It was an intriguing opportunity for St. Martin's editor Lincoln Child. One of his writers, Douglas Preston, suggested that they combine their talents and use the American Museum of Natural History as backdrop for a tale of terror that would become Relic. ("We shared the same kind of sick, twisted view of the world," Preston recalls.) But early on Child had problems with how things were progressing. "Linc complained that we had two New York City cops who were exactly the same," Preston recalls.
Why don’t we come up with a character who is completely different, a fish out of water?” Child then proposed. “We followed that line of thinking, and almost immediately the rather idiosyncratic Aloysius Pendergast materialized.”
Amusingly and perhaps unsurprisingly, Child remembers Preston’s first response to being criticized as defensive and sarcastic. But despite their alternate versions about how their most famous creation originated, the two share a deep rapport, which is instantly obvious to an observer. They agree, half seriously, that disputes about their books’ direction will be settled by the one who yells the loudest.
And Preston doesn’t shy from tweaking Child’s prose: “Linc’s style is somewhat more baroque than mine. I have to cut back on his adverbs and adjectives quite a lot.” Yet he allows, “Somehow our writing styles have converged. I suppose that is natural.” Praising Child as a computer genius, Preston is skeptical when his colleague claims to “not know how to post and comment on Facebook.” Temperamentally, the men are almost polar opposites, with Preston being an avid outdoorsman, who “loves travel, mountain climbing, scuba diving, skiing, and other adventurous and risky activities,” he says. (To him, Child is more cautious, preferring “the combat of drawing room repartee.”)
A true Renaissance man, Preston serves as co-president of International Thriller Writers, a member of the board of governors of the Authors Guild, and a fellow of the Royal Geographical Society. And in 2000 he emulated his detective; after moving to Florence to write a fictional murder mystery, Preston got caught up in a real-life one. His 2008 nonfiction book, The Monster of Florence (coauthored with Italian journalist Mario Spezi), is a spellbinding account of his search for a serial killer whose butcher’s bill included 14 victims. Preston and Spezi’s advancing a theory other than that given by the Italian police placed both authors in legal jeopardy. (George Clooney will play Preston in a film version of the book.)
Preston attributes the contemporary fascination with serial killers to their symbolic importance; they represent “a profound negation of a culture’s values,” he says. His curiosity about the topic extends into the Pendergast books, which he says are all about exploring the nature of wickedness: “Evil is fascinating to us in a strange sort of way.” Adds Preston: The evil characters in our books are unusual. While they may be utterly depraved on a certain level, they also have many positive qualities, including intelligence, insight, and even kindness of a sort.”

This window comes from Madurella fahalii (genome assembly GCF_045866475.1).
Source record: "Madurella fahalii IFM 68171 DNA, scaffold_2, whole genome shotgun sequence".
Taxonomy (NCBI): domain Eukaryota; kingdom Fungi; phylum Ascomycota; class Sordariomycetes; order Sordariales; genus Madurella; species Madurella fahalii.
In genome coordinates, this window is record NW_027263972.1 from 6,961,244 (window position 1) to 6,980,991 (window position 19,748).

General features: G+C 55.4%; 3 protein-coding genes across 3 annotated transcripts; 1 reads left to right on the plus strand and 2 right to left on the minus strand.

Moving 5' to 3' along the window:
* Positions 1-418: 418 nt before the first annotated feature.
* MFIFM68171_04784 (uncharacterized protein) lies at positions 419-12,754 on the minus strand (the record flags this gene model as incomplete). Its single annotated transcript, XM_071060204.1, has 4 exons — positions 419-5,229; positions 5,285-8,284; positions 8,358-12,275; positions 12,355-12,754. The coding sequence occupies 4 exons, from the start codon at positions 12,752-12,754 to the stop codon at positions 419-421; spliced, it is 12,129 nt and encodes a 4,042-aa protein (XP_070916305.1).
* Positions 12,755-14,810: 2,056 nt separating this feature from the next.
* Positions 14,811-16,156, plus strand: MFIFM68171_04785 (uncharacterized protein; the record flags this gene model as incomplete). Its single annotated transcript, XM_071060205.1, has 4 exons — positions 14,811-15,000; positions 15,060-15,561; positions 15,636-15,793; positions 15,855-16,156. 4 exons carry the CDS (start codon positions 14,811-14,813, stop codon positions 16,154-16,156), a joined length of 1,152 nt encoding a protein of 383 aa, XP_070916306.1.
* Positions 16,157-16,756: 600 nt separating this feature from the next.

His books, including his solo outings, also convey the message that “hubris and science are incompatible,” Preston says. “When science goes awry, as it often does in our books, it is often due to hubris, greed, overconfidence, and human weakness. There is nothing inherently wrong about science. It is in the application, the twisted, crazy things humans do, with science and technology that are often the subjects of our books… in short, the archetypal story of Dr. Faust, retold.”
It took Preston and Child four books until they trusted each other, but they long ago came to see the value of their partnership and appreciate the other’s capabilities. That perspective carries over into their approach to solo novels. “We have so many ideas that we’re not concerned about hoarding one idea or another,” Preston declares, crediting Child for the idea for the first chapter in his Tyrannosaur Canyon (Forge, 2005). That spirit of teamwork makes them “an editor’s dream, who have perfected the art of creating a single and singular narrative voice on the page,” says Grand Central’s executive editor, Mitch Hoffman. Which leaves Child comfortable to offer at times, “Gee, why don’t you write that chapter, Doug?”
Lenny Picker is a freelance writer in New York City.